• Pete Paisley
  • Robin Smith
  • Andy Strickland – combined journalism with his other job as guitarist for indie rock bands The Loft and later The Caretaker Race. Later edited the online music magazine Dotmusic.
  • Lisa Tilston
  • Chris Twomey
  • David Whitelock - Later on managed indie/punk-funk band APB and others. Partner in Voice studios in 1989-92, Music Industry Consultant for government for 4 years, programmer at Lemon Tree in Aberdeen in 1999. Founded Vibraphonic (festival) in 2003 and radio station of same name in 2004, station now morphed into PhonicFM in 2007. Headed up Festivals and Event teams for both City Of Exeter and Bristol 2003-08. Now living in N Alberta, Canada delivering festivals and major events as ED of Events Wood Buffalo.
Photographers
  • Kevin Murphy
  • Parker (aka Stephen Parker, now a DJ under the name Spoonful Sound System)
  • Joe Shutter

See also[edit]

References[edit]

  1. ^ "Bogus Italian lawyer Giovanni di Stefano is jailed for 14 years". BBC News. 28 March 2013. Retrieved 17 September 2013. 
  2. ^ William, Helen (28 March 2013). "Bogus 'lawyer' Giovanni di Stefano jailed for 14 years". The Independent (London, England: Independent Print Ltd). Retrieved 17 September 2013. 
  3. ^ Hepple, Peter (18 April 2005). "Obituaries: Simon Blumenfeld". The Stage (London, England: The Stage Media Company Ltd). Retrieved 9 December 2012.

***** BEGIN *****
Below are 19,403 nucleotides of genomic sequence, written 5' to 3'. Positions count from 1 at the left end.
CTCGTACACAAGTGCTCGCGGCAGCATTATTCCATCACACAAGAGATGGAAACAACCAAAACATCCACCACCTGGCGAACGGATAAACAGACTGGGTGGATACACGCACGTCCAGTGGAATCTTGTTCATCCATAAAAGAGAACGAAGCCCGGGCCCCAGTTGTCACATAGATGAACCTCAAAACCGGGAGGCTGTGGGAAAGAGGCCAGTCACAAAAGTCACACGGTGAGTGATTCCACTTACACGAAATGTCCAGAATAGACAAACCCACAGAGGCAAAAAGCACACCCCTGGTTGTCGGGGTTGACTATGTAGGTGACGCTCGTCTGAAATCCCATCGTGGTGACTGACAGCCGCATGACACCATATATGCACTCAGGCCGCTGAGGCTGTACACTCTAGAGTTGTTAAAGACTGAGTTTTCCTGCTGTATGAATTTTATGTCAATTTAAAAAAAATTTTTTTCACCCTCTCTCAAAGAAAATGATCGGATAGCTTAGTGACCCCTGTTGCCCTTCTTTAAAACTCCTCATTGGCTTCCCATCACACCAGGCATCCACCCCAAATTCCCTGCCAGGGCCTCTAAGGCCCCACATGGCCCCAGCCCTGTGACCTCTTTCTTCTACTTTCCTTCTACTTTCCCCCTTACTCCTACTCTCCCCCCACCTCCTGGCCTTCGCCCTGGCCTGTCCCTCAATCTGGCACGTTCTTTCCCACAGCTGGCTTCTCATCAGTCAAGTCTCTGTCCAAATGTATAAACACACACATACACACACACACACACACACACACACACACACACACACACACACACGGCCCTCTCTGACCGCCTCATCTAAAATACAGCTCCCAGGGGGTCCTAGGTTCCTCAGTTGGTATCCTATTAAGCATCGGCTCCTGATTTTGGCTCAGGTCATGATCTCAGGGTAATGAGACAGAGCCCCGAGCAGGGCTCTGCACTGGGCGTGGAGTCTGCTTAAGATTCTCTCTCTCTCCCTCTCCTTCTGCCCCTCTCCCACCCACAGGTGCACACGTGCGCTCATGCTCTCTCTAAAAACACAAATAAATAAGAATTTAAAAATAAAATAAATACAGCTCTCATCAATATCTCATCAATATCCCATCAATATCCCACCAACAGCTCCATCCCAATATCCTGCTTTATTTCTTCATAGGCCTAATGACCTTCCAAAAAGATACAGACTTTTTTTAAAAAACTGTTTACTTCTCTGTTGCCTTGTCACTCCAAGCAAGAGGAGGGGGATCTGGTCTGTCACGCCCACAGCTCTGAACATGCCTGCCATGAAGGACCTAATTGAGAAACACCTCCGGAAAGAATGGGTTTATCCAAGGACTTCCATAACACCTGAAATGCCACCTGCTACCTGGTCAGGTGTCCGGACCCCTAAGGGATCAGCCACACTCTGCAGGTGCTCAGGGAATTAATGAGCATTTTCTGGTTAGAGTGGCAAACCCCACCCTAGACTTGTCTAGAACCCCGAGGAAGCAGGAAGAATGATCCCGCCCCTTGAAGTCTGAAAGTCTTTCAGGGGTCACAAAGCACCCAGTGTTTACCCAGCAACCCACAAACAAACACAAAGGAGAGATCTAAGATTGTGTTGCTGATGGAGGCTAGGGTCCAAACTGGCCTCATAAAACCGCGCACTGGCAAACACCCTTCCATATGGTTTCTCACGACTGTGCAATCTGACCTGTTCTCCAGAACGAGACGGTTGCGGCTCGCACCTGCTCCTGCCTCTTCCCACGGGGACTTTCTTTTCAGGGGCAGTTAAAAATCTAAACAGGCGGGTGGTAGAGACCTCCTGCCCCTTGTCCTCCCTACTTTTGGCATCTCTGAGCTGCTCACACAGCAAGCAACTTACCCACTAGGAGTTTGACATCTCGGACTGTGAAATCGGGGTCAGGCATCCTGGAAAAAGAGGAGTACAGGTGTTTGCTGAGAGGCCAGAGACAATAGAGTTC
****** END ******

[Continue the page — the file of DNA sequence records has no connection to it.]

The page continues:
4. ^ Smith, Alan. "50s & 60s UK Charts: A History". davemcaleer.com. Retrieved 9 December 2012. 
  5. ^ Warwick, Neil; Kutner, Jon; Brown, Tony (2004). The Complete Book Of The British Charts: Singles and Albums (3rd ed.). London, England: Omnibus Press. ISBN 978-1-8444-9058-5. 
  6. ^ a b c "James Hamilton dies". Record Mirror supplement in Music Week (London, England: United Newspapers). 29 June 1996. p. 1. 
  7. ^ "Life Beyond the Rave?". Select (June 1991) (London, England: EMAP). p. 4. 
  8. ^ Stuart Bailie's home page on BBC website
  9. ^ Edwin J Bernard's autobiography on his personal website
  10. ^ a b Bailie, Stuart (19 August 2009). "Licenced to Gill". BBC. Retrieved 8 December 2012. 
  11. ^ a b Glick, Beverley (6 May 2009). "She made me shine: tribute to Gill Smith". Thefetishistas.com. Retrieved 8 December 2012. 
  12. ^ Loben, Carl. "Living and breathing dance music". DJ Mag (June 2011) (London, England: Thrust Publishing Ltd). Retrieved 8 December 2012. 
  13. ^ Beverley Glick's autobiography on her website, "The Pearl Within"